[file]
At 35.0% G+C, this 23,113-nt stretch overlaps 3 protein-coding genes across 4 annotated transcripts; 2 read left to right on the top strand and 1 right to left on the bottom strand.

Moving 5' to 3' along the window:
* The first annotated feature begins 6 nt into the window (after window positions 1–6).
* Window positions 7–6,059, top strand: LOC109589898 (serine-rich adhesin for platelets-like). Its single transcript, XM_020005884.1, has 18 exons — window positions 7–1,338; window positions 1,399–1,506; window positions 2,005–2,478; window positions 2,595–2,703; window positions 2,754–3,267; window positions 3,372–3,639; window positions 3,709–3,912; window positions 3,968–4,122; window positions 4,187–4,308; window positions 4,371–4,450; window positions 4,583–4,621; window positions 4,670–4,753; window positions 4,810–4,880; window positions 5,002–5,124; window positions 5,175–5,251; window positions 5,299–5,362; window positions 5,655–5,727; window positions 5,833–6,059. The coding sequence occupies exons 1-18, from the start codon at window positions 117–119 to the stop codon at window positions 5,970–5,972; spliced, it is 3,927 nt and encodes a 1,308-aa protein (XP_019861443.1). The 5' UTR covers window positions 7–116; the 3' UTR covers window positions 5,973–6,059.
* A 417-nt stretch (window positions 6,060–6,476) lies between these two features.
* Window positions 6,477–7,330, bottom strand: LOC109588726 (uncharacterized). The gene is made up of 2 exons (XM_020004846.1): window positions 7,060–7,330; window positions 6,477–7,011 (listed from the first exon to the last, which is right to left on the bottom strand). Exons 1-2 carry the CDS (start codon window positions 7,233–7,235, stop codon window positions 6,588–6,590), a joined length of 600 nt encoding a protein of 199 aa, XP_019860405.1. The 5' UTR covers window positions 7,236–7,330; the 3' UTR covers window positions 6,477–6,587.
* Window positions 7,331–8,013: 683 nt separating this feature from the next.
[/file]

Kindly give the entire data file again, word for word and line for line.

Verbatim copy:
At 35.0% G+C, this 23,113-nt stretch overlaps 3 protein-coding genes across 4 annotated transcripts; 2 read left to right on the top strand and 1 right to left on the bottom strand.

Moving 5' to 3' along the window:
* The first annotated feature begins 6 nt into the window (after window positions 1–6).
* Window positions 7–6,059, top strand: LOC109589898 (serine-rich adhesin for platelets-like). Its single transcript, XM_020005884.1, has 18 exons — window positions 7–1,338; window positions 1,399–1,506; window positions 2,005–2,478; window positions 2,595–2,703; window positions 2,754–3,267; window positions 3,372–3,639; window positions 3,709–3,912; window positions 3,968–4,122; window positions 4,187–4,308; window positions 4,371–4,450; window positions 4,583–4,621; window positions 4,670–4,753; window positions 4,810–4,880; window positions 5,002–5,124; window positions 5,175–5,251; window positions 5,299–5,362; window positions 5,655–5,727; window positions 5,833–6,059. The coding sequence occupies exons 1-18, from the start codon at window positions 117–119 to the stop codon at window positions 5,970–5,972; spliced, it is 3,927 nt and encodes a 1,308-aa protein (XP_019861443.1). The 5' UTR covers window positions 7–116; the 3' UTR covers window positions 5,973–6,059.
* A 417-nt stretch (window positions 6,060–6,476) lies between these two features.
* Window positions 6,477–7,330, bottom strand: LOC109588726 (uncharacterized). The gene is made up of 2 exons (XM_020004846.1): window positions 7,060–7,330; window positions 6,477–7,011 (listed from the first exon to the last, which is right to left on the bottom strand). Exons 1-2 carry the CDS (start codon window positions 7,233–7,235, stop codon window positions 6,588–6,590), a joined length of 600 nt encoding a protein of 199 aa, XP_019860405.1. The 5' UTR covers window positions 7,236–7,330; the 3' UTR covers window positions 6,477–6,587.
* Window positions 7,331–8,013: 683 nt separating this feature from the next.